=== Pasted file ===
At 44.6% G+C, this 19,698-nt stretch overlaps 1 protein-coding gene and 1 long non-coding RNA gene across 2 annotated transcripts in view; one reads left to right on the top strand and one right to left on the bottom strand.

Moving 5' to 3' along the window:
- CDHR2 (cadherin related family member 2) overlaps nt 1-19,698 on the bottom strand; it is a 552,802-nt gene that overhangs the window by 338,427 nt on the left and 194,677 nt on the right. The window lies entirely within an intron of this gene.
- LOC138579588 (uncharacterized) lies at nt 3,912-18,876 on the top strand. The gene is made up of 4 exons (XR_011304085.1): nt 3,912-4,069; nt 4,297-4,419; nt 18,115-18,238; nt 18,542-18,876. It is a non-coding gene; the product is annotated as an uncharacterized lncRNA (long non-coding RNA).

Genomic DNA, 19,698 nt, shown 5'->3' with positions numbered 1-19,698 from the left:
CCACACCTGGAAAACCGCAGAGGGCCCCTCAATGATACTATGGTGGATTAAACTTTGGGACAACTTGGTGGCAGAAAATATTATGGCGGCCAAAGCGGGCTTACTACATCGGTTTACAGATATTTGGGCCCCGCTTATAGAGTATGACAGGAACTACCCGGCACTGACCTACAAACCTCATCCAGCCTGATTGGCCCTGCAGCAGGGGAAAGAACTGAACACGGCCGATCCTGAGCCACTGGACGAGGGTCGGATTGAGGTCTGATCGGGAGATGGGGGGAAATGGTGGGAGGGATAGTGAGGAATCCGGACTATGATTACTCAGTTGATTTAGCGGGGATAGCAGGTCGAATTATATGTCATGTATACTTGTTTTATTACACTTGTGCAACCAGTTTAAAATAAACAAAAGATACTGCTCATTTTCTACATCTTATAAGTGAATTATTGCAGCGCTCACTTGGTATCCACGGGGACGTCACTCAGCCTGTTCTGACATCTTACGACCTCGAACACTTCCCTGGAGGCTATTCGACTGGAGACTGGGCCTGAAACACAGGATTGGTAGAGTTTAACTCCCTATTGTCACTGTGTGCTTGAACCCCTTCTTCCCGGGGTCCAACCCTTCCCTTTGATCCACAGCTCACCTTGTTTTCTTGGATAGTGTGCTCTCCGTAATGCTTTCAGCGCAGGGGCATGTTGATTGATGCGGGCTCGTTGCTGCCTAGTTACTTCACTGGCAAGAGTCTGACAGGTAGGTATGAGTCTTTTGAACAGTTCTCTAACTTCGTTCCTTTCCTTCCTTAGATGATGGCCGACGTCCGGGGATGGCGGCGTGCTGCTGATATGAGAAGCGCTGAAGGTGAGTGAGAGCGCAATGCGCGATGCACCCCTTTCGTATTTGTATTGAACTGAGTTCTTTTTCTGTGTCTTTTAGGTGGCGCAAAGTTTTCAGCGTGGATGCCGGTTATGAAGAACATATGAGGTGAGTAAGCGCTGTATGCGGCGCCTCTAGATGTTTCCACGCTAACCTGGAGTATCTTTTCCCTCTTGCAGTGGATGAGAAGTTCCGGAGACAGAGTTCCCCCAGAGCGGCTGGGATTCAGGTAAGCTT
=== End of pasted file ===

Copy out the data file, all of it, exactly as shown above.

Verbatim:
At 44.6% G+C, this 19,698-nt stretch overlaps 1 protein-coding gene and 1 long non-coding RNA gene across 2 annotated transcripts in view; one reads left to right on the top strand and one right to left on the bottom strand.

Moving 5' to 3' along the window:
- CDHR2 (cadherin related family member 2) overlaps nt 1-19,698 on the bottom strand; it is a 552,802-nt gene that overhangs the window by 338,427 nt on the left and 194,677 nt on the right. The window lies entirely within an intron of this gene.
- LOC138579588 (uncharacterized) lies at nt 3,912-18,876 on the top strand. The gene is made up of 4 exons (XR_011304085.1): nt 3,912-4,069; nt 4,297-4,419; nt 18,115-18,238; nt 18,542-18,876. It is a non-coding gene; the product is annotated as an uncharacterized lncRNA (long non-coding RNA).

Genomic DNA, 19,698 nt, shown 5'->3' with positions numbered 1-19,698 from the left:
CCACACCTGGAAAACCGCAGAGGGCCCCTCAATGATACTATGGTGGATTAAACTTTGGGACAACTTGGTGGCAGAAAATATTATGGCGGCCAAAGCGGGCTTACTACATCGGTTTACAGATATTTGGGCCCCGCTTATAGAGTATGACAGGAACTACCCGGCACTGACCTACAAACCTCATCCAGCCTGATTGGCCCTGCAGCAGGGGAAAGAACTGAACACGGCCGATCCTGAGCCACTGGACGAGGGTCGGATTGAGGTCTGATCGGGAGATGGGGGGAAATGGTGGGAGGGATAGTGAGGAATCCGGACTATGATTACTCAGTTGATTTAGCGGGGATAGCAGGTCGAATTATATGTCATGTATACTTGTTTTATTACACTTGTGCAACCAGTTTAAAATAAACAAAAGATACTGCTCATTTTCTACATCTTATAAGTGAATTATTGCAGCGCTCACTTGGTATCCACGGGGACGTCACTCAGCCTGTTCTGACATCTTACGACCTCGAACACTTCCCTGGAGGCTATTCGACTGGAGACTGGGCCTGAAACACAGGATTGGTAGAGTTTAACTCCCTATTGTCACTGTGTGCTTGAACCCCTTCTTCCCGGGGTCCAACCCTTCCCTTTGATCCACAGCTCACCTTGTTTTCTTGGATAGTGTGCTCTCCGTAATGCTTTCAGCGCAGGGGCATGTTGATTGATGCGGGCTCGTTGCTGCCTAGTTACTTCACTGGCAAGAGTCTGACAGGTAGGTATGAGTCTTTTGAACAGTTCTCTAACTTCGTTCCTTTCCTTCCTTAGATGATGGCCGACGTCCGGGGATGGCGGCGTGCTGCTGATATGAGAAGCGCTGAAGGTGAGTGAGAGCGCAATGCGCGATGCACCCCTTTCGTATTTGTATTGAACTGAGTTCTTTTTCTGTGTCTTTTAGGTGGCGCAAAGTTTTCAGCGTGGATGCCGGTTATGAAGAACATATGAGGTGAGTAAGCGCTGTATGCGGCGCCTCTAGATGTTTCCACGCTAACCTGGAGTATCTTTTCCCTCTTGCAGTGGATGAGAAGTTCCGGAGACAGAGTTCCCCCAGAGCGGCTGGGATTCAGGTAAGCTT